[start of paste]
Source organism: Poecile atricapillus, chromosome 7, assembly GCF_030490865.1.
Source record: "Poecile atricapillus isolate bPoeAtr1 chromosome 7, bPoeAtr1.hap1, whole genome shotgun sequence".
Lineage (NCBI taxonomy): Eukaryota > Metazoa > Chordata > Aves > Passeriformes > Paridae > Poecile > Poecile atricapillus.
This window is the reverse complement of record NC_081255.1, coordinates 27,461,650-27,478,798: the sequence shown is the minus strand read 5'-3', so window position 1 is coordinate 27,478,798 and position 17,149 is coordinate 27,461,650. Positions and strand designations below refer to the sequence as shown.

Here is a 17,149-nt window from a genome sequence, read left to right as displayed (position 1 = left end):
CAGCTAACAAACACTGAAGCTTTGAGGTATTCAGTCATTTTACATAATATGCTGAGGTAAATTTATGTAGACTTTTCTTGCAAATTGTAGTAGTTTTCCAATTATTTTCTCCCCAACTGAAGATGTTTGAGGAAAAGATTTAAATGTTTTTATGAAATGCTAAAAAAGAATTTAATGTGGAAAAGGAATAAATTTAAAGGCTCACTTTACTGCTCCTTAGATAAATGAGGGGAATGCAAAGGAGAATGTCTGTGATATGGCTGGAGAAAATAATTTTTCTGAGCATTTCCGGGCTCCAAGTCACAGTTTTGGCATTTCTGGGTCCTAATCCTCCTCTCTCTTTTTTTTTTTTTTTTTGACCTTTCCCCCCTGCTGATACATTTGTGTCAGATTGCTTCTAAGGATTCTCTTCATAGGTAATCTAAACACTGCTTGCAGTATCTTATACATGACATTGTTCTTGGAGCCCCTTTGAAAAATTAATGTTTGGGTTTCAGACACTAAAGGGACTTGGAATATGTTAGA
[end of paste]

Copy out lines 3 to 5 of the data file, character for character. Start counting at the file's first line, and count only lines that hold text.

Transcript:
Lineage (NCBI taxonomy): Eukaryota > Metazoa > Chordata > Aves > Passeriformes > Paridae > Poecile > Poecile atricapillus.
This window is the reverse complement of record NC_081255.1, coordinates 27,461,650-27,478,798: the sequence shown is the minus strand read 5'-3', so window position 1 is coordinate 27,478,798 and position 17,149 is coordinate 27,461,650. Positions and strand designations below refer to the sequence as shown.

Here is a 17,149-nt window from a genome sequence, read left to right as displayed (position 1 = left end):